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IN THE DIVISION OF COMPOSITION, MUSICOLOGY, AND THEORY OF THE COLLEGE-CONSERVATORY OF MUSIC

by Hardin, Gary Joe

Abstract (Summary)
The term "vagrant" in the title refers to the notion of someone who is simply a homeless vagabond, not with the negative connotations often attributed such as "derelict" or "hobo." Thus, every human could be thought of as a vagrant when considered in the sense that life is brief and one's time on earth, in a way of thinking, "transient." In a traditional theological explanation it could be said that one brings to their short-lived existence a hope for something better in the world to come - life after death. Thus, this vagrant's dance can be understood as a picture of life. A dance has various steps and gestures, which combine to carry a different significance within the larger scope. The vagrant's dance represents events in the life of this homeless vagabond where the predictable ebb and flow is disrupted from time to time. All humans suffer tragedy, sorrow, disappointment, stress - things that break up the expected patterns of day-to-day existence. Someone once suggested that life is a sequence of difficulties with occasional periods of repose, joy or euphoria that sustain us through the tough times. The concept of The Vagrant's Dance strives to portray a picture of this dualism - predictability and disruption, consonance and dissonance, harmony and cacophony that, hopefully, carry a greater significance within the larger scope of the work. Deriving its form from the idea of juxtaposing sections of contrasting styles, there is an alternation between sections of dissonant, serious music and sections of lighter, rhythmic music. This rhythmic energy is rooted in rhythms inspired by American popular music and jazz. The pitches of the more severe sections are derived using dodecaphonic technique combined with the usage of canon and imitation. The twelve-tone row also forms a melody used as the subject for a lengthy imitative/fugal section in the middle of the work. The diatonic sections are constructed from modal scales - particularly D Dorian used for its characteristic sound. The instrumentation is for triple winds and brass, timpani, percussion, harp, piano and strings.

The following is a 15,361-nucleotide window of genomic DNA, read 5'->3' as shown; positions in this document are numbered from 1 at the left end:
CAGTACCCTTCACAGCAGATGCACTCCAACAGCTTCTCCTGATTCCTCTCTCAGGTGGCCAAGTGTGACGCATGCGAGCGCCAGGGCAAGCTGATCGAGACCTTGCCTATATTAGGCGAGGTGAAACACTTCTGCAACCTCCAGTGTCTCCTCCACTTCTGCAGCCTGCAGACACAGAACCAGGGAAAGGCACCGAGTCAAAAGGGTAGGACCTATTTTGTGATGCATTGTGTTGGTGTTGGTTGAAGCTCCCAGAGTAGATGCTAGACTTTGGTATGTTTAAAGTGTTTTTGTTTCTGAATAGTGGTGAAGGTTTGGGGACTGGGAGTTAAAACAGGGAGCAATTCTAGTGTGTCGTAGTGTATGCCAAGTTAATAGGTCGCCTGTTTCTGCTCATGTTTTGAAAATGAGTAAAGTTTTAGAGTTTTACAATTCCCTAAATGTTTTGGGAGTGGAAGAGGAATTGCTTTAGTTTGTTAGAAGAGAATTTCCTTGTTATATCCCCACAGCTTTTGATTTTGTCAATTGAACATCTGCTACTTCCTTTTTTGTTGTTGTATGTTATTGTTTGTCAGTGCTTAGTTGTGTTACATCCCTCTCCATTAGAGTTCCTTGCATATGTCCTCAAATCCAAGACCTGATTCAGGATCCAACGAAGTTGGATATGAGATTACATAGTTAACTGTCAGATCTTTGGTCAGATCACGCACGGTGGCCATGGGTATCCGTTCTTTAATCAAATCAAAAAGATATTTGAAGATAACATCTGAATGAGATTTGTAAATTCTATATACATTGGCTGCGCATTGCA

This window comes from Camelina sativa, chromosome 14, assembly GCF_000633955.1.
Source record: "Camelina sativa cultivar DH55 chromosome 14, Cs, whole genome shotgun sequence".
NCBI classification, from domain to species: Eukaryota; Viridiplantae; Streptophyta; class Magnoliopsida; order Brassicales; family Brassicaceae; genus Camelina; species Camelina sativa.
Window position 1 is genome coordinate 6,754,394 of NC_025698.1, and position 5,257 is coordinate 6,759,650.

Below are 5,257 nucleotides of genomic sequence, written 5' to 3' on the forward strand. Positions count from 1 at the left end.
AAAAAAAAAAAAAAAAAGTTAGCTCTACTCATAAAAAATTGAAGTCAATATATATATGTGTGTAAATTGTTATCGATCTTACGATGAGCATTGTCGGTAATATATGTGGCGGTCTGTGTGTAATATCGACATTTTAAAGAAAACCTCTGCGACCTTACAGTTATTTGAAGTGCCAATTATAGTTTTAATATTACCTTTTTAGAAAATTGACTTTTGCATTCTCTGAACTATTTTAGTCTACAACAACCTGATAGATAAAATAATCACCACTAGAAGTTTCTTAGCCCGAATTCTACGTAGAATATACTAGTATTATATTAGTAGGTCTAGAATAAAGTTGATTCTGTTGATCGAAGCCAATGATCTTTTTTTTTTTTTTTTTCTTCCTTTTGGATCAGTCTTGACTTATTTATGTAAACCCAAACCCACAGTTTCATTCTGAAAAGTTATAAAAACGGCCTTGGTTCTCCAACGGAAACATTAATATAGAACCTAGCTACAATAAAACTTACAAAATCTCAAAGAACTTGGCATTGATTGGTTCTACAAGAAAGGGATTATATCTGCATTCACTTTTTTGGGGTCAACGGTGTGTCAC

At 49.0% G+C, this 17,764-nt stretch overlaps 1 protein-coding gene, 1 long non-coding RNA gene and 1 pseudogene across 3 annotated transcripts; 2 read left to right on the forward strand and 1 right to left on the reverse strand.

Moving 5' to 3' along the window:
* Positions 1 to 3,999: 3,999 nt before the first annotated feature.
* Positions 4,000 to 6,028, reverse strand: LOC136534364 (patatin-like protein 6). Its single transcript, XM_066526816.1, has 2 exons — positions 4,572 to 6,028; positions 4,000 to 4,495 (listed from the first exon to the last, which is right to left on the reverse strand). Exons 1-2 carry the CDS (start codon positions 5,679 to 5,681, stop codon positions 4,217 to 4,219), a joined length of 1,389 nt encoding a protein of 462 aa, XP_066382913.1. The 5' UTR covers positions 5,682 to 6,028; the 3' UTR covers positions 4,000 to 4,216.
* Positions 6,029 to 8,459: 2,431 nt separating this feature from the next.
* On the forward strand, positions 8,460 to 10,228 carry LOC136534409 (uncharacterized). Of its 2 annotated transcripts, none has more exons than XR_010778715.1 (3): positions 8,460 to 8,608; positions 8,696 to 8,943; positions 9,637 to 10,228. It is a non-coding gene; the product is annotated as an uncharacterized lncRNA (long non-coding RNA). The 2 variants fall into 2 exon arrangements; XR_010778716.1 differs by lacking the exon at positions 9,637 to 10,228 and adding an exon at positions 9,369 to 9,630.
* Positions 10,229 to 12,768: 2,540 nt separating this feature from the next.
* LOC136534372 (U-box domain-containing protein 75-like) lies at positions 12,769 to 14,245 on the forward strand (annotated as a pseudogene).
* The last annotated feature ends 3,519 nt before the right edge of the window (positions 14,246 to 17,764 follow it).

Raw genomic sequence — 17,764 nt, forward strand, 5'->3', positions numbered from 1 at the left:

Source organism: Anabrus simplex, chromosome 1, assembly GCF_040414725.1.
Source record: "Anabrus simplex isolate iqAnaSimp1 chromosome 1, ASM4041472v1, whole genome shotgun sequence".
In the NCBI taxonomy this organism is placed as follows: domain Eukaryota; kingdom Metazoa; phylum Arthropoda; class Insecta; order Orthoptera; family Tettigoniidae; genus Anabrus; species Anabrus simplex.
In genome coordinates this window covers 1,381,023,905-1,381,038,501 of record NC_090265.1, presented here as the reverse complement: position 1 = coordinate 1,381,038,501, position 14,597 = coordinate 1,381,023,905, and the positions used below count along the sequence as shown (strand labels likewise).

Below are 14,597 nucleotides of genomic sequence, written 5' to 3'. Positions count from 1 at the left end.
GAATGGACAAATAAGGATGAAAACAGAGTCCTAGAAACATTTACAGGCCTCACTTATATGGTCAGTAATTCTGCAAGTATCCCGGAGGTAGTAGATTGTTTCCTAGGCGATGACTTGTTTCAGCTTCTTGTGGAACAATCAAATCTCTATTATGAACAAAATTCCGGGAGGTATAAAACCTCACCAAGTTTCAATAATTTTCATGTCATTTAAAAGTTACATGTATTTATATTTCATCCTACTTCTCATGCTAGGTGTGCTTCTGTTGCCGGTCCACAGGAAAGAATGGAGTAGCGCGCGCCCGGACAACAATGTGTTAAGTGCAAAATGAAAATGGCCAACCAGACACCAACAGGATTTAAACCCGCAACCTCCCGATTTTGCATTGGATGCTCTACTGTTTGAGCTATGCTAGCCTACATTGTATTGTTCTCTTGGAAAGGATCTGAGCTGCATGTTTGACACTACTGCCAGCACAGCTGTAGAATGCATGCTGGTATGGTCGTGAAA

Bibliographical Information:

Advisor:

School:University of Cincinnati

School Location:USA - Ohio

Source Type:Master's Thesis

Keywords:orchestra composition

ISBN:

Date of Publication:01/01/2000

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